Museum of Segovia: (left) cast of a Xth century capital with an inscription from Cordoba (see some original capitals and architectural elements in that city); (right) wall decorated with a Moorish pattern; the image used as background for this page shows a similarly decorated wall of the Alcazar
The museum, in order to provide visitors with a comprehensive illustration of the history of the town, displays some casts of capitals from Cordoba to cover the period of the Arab rule over Segovia. The town was part of the Caliphate of Cordoba and later on of the Emirate of Toledo, but very little material evidence of those days has been found.
Mudéjar horseshoe arches at Palacio de Cascales (left) and at bell tower of Iglesia de San Andres (right)
Mudéjar is the term used to indicate the Moorish style which characterizes some monuments which were built after the Christian Reconquista of Spain, the finest example being the Real Alcazar of Seville. The use of some architectural patterns which were typical of the Moorish style coexisted at Segovia with the construction of a large number of Romanesque churches, which constitute the main attraction of the town from an architectural point of view.
Torre de Arias Davila (XVth century) with "esgrafiados", a decoration which brings to mind Arab patterns
Some sort of Moorish influence can be noticed also in monuments which were built many centuries after the Christian conquest. The esgrafiados of this tower show a variety of geometric patterns, something we can say was broadly influenced by Islamic art. The term esgrafiado (scratched) derives from Italian graffito, a technique which was used to decorate large surfaces of towers and palaces during the Renaissance, but in a very different manner.
I went to the Alcazar, or royal palace, situated
on a rock, detached by a deep dry ditch from the city, with
which it communicates by a strong stone bridge. It was built
by the Moors in the eighth century; was afterwards inhabited
by the kings of Castile, and is now used for a state prison:
there were thirteen Turkish corsair captains confined in it at
the time I was there. Part of the palace is converted into a military school, in which eighty cadets are educated, who also reside here.
The castle is built of white stone, a tower rises from the center,
environed with many turrets; the roof of the whole is covered
Richard Twiss - Travels through Portugal and Spain, in 1772-1773
The antique palace has seldom been inhabited by any but prisoners since the reign of Ferdinand and Isabella, who were much attached to this situation. (..) The royal apartments are now occupied by a college of young gentlemen cadets, educated at the king's expence in all the sciences requisite for forming an engineer. (..) Another court of the palace is allotted as a prison to eleven Algerine Reis, or captains of ships. Their crews work in the arsenal of Carthagena. These Turks are very handsome, portly figures, with clean looks, and well-combed beards; they are well treated, and left to themselves. Most of their time is spent in conversation, walking up and down a long gallery, smoking, and playing at chess, except when they go down at stated hours to fetch water for their own use. Swinburne
The Alcazar was originally Moorish, and was magnificently repaired in 1452-1458 by Henrique IV, who resided and kept his treasures in it. (..) The castle palace was at last made into an artillery college, and being one of the few in Spain which the French did not destroy, remains as a specimen of what so many others were before their fatal invasion. (..) The keep is studded with those bartizans or turrets at the angles which are so common in Castilian castles (see that at Coca), but the slate and French-like roofs in other portions mar the effect. Ford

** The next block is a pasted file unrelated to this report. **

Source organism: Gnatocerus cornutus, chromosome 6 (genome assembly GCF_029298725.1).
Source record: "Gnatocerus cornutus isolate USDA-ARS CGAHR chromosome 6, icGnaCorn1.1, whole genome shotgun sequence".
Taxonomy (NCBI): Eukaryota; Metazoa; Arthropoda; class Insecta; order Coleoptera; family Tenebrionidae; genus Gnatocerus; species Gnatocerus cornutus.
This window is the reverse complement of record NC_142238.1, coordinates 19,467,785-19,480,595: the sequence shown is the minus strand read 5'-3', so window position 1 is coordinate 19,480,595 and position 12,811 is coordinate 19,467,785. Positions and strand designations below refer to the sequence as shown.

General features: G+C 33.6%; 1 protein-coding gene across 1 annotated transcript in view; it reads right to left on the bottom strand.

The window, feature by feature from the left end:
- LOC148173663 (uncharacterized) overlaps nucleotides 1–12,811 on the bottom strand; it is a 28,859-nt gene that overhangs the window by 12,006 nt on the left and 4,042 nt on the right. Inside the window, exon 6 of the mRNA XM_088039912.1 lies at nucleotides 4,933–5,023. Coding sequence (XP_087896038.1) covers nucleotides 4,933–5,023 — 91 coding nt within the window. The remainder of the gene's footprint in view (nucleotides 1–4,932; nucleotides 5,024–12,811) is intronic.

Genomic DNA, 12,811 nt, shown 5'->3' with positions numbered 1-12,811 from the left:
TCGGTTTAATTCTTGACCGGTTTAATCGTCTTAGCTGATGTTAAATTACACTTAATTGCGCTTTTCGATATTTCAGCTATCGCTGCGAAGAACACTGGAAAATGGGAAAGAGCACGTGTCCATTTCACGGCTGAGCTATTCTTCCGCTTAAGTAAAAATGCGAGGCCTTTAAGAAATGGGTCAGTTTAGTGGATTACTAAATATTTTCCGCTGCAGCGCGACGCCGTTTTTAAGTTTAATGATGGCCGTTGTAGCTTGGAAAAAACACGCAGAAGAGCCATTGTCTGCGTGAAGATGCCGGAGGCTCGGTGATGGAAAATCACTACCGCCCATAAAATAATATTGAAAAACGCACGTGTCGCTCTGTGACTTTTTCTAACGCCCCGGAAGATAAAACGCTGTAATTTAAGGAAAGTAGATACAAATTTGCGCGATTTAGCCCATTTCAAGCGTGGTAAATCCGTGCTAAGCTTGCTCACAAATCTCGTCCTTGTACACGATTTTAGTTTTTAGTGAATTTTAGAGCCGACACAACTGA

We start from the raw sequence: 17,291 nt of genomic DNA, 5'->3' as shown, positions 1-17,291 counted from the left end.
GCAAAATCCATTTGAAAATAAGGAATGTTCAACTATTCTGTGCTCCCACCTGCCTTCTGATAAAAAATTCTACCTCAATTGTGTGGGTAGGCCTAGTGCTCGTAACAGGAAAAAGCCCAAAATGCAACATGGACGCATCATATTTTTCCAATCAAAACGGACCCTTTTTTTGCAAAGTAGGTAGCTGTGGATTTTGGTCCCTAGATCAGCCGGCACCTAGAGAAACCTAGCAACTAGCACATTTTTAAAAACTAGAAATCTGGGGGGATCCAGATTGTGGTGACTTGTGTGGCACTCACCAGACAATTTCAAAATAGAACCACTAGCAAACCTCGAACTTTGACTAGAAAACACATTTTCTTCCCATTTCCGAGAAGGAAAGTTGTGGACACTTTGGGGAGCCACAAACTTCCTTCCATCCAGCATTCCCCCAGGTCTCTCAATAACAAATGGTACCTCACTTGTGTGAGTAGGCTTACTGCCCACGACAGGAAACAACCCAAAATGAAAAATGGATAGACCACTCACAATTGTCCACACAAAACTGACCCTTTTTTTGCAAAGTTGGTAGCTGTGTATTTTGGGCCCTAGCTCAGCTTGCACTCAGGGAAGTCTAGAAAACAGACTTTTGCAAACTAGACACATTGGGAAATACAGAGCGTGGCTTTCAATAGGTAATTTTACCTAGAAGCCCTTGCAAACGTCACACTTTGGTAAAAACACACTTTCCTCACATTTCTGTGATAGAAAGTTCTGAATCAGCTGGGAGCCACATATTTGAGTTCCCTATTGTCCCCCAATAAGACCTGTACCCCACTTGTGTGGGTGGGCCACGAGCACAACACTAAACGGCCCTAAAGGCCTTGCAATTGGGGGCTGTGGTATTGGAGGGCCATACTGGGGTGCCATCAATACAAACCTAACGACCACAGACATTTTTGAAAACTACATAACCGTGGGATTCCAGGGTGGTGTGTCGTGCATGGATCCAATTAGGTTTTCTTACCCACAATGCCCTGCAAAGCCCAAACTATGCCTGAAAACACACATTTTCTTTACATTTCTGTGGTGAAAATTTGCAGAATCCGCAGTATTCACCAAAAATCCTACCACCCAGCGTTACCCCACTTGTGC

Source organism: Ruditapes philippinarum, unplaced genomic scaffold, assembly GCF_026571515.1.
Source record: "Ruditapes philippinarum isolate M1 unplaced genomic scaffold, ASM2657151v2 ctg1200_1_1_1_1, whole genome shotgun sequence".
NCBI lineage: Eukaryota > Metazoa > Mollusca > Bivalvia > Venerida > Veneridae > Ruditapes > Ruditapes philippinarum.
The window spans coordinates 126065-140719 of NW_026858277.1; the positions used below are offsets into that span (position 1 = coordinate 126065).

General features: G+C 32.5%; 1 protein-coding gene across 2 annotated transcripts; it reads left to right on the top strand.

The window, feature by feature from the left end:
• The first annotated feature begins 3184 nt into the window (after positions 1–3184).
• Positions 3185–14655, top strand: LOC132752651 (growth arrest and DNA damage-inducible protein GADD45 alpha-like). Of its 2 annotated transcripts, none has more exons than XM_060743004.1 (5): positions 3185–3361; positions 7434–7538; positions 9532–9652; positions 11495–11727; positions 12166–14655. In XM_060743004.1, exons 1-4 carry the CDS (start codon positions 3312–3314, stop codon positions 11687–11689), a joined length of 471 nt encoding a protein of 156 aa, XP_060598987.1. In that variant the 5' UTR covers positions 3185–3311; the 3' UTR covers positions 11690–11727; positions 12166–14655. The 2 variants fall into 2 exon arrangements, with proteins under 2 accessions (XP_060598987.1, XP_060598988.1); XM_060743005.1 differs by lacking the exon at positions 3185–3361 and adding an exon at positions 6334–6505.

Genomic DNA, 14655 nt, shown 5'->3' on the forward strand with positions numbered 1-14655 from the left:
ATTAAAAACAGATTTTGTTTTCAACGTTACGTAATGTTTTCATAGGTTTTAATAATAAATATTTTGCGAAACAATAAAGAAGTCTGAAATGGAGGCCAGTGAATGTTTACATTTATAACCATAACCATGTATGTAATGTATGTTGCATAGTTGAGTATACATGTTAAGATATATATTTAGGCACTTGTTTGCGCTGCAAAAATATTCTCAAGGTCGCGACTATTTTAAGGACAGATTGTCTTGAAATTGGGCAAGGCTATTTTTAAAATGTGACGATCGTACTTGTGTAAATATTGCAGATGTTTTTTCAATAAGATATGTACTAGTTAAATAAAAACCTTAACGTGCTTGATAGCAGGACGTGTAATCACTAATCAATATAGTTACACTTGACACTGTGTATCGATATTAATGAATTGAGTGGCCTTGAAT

Alcazar: ceilings with Moorish decorative features at Sala de los Reyes (above) and Sala de la Galera (right)
In the royal saloon, round the wall, are fifty-two
statues of painted wood; they represent a series of the kings
and queens of Spain, sitting on thrones, and of several eminent
persons, all as large as the life, with an inscription under each.
The ceiling of this room, and of several others, is so well gilt,
that though it probably was done seven centuries ago, it appears
quite fresh and new. Twiss
There are some magnificent halls in it, with much gilding in the ceilings, in a semi-barbarous taste. All the kings of Spain are seated in state along the cornice of the great saloon: I know not whether they are like the princes whose names they bear, but if that resemblance be wanting, I am sure they have no other merit to claim. Swinburne
The Alcazar, which was formerly the residence of the Castillan kings, bears the character of venerable antiquity. (..) The principal court and the staircase were constructed in the sixteenth and seventeenth centuries. (..) The spacious apartments are fretted with mosaic work, which is still fresh. One of the halls presents a curious historical series of statues, including all the ancient monarchs of Oviedo, Leon, and Castile, from Fruela the First, who reigned in 757, to queen Joanna, who died in 1555; after whom commenced the Austrian dynasty. To these is added the statue of Fernando Gonzalez, first count of Castile, and the illustrious warrior Roderigo Diaz, so renowned in history and romance as the Cid Campeador. These statues, which are fifty-two in number, are of painted wood, and are each distinguished by an appropriate inscription. Laborde
Convento de San Antonio el Real: XVth century "artesonados", mudéjar coffered wooden ceilings
Move to Romanesque Segovia.
Plan of this section (see its introductory pages):
|Andalusia||Almeria Antequera Baelo Claudia Carmona Cordoba Granada Italica Jerez de la Frontera Medina Azahara Ronda Seville Tarifa|
|Castile||Archaeological Park of Carranque Castillo de Coca Olmedo Segovia Toledo Villa La Olmeda|
|Catalonia||Barcelona Emporiae Girona Tarragona|